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This article is provided courtesy of Stars and Stripes, which got its start as a newspaper for Union troops during the Civil War, and has been published continuously since 1942 in Europe and 1945 in the Pacific. Stripes reporters have been in the field with American soldiers, sailors and airmen in World War II, Korea, the Cold War, Vietnam, the Gulf War, Bosnia and Kosovo, and are now on assignment in the Middle East.

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Report: More Veterans are Finding Work Again

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WASHINGTON -- The unemployment rate for young veterans dropped last month to its lowest level since President Barack Obama was elected, another positive sign for advocates concerned over the transition from military to civilian life.

According to the Bureau of Labor Statistics, Iraq and Afghanistan war era veterans posted a 7.5 percent unemployment rate in April, the same as the national average. That figure has stayed at least two percentage points above the national rate for most of the last four years, and hasn’t been that low since November 2008.

The unemployment rate has been on a downward slope since the start of 2013. Almost 2.1 million veterans from the current wars era now hold civilian jobs.

Lawmakers have made retraining and recertification efforts a focus in recent years, both to help the large number of combat veterans looking for a second career and to prepare the country an expected million more troops leaving the military in the coming decade.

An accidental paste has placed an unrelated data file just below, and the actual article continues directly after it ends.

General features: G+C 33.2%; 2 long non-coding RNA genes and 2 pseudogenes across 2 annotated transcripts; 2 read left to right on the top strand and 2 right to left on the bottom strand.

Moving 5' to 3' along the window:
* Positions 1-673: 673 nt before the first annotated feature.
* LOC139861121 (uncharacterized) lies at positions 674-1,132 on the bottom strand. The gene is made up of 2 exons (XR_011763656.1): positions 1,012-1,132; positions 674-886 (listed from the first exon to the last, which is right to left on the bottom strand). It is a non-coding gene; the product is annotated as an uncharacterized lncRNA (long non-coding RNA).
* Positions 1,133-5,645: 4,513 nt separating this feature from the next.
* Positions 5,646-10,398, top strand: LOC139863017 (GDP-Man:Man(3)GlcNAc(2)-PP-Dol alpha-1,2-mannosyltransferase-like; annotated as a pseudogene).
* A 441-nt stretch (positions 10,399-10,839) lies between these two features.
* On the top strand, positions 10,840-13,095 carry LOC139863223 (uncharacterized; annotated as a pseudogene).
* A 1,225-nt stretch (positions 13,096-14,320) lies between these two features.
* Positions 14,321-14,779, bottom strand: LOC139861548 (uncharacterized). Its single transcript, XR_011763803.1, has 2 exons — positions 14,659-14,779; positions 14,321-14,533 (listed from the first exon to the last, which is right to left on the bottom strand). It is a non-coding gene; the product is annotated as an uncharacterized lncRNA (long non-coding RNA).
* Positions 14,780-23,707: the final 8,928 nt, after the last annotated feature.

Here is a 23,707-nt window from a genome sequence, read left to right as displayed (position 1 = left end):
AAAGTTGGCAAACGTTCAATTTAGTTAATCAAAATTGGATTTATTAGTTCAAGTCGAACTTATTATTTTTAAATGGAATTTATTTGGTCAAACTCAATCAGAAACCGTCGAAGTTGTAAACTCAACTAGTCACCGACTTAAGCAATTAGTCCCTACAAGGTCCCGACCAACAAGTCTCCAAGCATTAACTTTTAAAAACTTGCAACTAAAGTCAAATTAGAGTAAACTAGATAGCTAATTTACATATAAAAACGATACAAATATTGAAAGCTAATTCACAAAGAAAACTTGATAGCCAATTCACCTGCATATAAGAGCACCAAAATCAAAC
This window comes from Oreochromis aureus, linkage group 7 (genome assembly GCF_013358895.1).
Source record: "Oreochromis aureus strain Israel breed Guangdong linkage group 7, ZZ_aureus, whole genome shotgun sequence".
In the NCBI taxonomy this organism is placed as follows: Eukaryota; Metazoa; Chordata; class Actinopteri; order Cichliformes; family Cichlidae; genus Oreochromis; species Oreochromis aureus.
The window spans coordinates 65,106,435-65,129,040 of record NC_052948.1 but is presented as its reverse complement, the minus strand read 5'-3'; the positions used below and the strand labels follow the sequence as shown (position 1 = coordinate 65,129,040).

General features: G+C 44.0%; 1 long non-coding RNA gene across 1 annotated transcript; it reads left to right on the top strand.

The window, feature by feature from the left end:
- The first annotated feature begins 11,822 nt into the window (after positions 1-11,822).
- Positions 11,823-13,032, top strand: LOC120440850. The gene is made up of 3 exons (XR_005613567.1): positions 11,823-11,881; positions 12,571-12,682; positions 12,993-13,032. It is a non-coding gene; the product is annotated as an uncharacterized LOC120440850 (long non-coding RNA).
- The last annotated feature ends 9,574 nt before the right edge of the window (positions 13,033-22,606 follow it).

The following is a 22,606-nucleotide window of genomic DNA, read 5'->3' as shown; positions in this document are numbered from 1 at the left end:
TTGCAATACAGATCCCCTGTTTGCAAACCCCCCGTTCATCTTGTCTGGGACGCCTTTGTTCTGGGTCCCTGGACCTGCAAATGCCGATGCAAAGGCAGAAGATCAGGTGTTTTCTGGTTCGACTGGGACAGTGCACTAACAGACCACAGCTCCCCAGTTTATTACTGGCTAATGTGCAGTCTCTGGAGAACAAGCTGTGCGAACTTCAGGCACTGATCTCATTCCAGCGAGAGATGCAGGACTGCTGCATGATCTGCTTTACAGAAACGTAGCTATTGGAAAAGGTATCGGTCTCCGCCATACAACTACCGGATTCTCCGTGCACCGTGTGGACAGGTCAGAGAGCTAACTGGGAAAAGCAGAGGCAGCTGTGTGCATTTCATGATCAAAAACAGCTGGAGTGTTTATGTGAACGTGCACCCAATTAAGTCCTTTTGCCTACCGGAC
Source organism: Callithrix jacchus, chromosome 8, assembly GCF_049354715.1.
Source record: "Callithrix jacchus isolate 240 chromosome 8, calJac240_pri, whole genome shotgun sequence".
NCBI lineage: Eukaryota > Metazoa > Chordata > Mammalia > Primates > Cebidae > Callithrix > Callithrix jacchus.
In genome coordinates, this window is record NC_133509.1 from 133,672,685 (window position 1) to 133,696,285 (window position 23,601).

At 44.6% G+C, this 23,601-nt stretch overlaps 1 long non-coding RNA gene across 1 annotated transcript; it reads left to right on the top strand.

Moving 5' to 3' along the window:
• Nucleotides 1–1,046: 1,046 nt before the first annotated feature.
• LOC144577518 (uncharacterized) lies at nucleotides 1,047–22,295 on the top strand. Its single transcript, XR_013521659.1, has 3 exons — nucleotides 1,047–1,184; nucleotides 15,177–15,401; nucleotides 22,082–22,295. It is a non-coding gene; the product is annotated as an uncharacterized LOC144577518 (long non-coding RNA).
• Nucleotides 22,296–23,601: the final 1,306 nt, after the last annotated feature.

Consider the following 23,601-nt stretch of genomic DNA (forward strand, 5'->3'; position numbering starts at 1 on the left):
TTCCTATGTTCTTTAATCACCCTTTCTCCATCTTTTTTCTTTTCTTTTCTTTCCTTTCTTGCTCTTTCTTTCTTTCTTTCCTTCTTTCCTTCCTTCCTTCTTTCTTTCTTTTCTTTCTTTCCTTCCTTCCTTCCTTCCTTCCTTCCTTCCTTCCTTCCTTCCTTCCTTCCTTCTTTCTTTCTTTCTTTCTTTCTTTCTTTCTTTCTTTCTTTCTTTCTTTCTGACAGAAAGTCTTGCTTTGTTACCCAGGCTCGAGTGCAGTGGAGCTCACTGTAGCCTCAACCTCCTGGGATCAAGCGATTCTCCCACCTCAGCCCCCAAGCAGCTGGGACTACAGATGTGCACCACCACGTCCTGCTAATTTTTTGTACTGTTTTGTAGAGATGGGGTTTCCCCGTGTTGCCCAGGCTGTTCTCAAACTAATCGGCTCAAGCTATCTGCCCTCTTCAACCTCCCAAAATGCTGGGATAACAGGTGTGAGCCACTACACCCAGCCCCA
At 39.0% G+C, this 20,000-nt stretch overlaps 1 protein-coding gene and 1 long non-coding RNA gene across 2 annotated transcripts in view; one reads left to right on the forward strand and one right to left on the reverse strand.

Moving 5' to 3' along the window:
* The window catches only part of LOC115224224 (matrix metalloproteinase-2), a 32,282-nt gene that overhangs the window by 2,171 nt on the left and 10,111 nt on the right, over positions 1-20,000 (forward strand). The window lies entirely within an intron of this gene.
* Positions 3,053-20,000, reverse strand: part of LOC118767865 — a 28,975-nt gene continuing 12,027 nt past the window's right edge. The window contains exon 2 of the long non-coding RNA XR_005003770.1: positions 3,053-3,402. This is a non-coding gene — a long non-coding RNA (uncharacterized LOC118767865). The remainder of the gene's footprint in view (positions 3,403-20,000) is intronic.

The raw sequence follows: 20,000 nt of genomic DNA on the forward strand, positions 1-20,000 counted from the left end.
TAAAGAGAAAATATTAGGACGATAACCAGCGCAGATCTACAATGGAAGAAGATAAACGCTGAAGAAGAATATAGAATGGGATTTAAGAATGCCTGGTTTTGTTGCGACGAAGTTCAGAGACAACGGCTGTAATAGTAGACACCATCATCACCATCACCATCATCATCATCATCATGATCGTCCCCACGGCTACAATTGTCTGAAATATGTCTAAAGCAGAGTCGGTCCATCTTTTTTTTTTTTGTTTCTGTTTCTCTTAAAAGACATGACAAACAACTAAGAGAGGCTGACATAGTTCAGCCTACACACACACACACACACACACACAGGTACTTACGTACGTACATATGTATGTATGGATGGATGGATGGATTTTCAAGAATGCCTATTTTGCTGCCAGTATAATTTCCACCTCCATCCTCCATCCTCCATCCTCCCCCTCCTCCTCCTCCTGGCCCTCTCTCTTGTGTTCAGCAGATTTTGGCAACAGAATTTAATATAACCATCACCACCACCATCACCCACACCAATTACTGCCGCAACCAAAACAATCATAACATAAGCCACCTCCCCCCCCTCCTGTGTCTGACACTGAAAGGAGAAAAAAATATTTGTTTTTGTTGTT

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The overall veterans unemployment rate fell to 6.2 percent in April, the lowest that figure has been in more than four years.

About 860,000 veterans were still unable to find jobs last month, according to the bureau.

In a statement, White House Chairman of the Council of Economic Advisers Krueger called the unemployment numbers "further evidence that the U.S. economy is continuing to recover from the worst downturn since the Great Depression."

But he also warned that any good economic news accumulated in recent months could be undone by mandatory budget cuts under sequestration now being implemented, and reiterated White House calls for Congress to find alternative deficit reduction plans.

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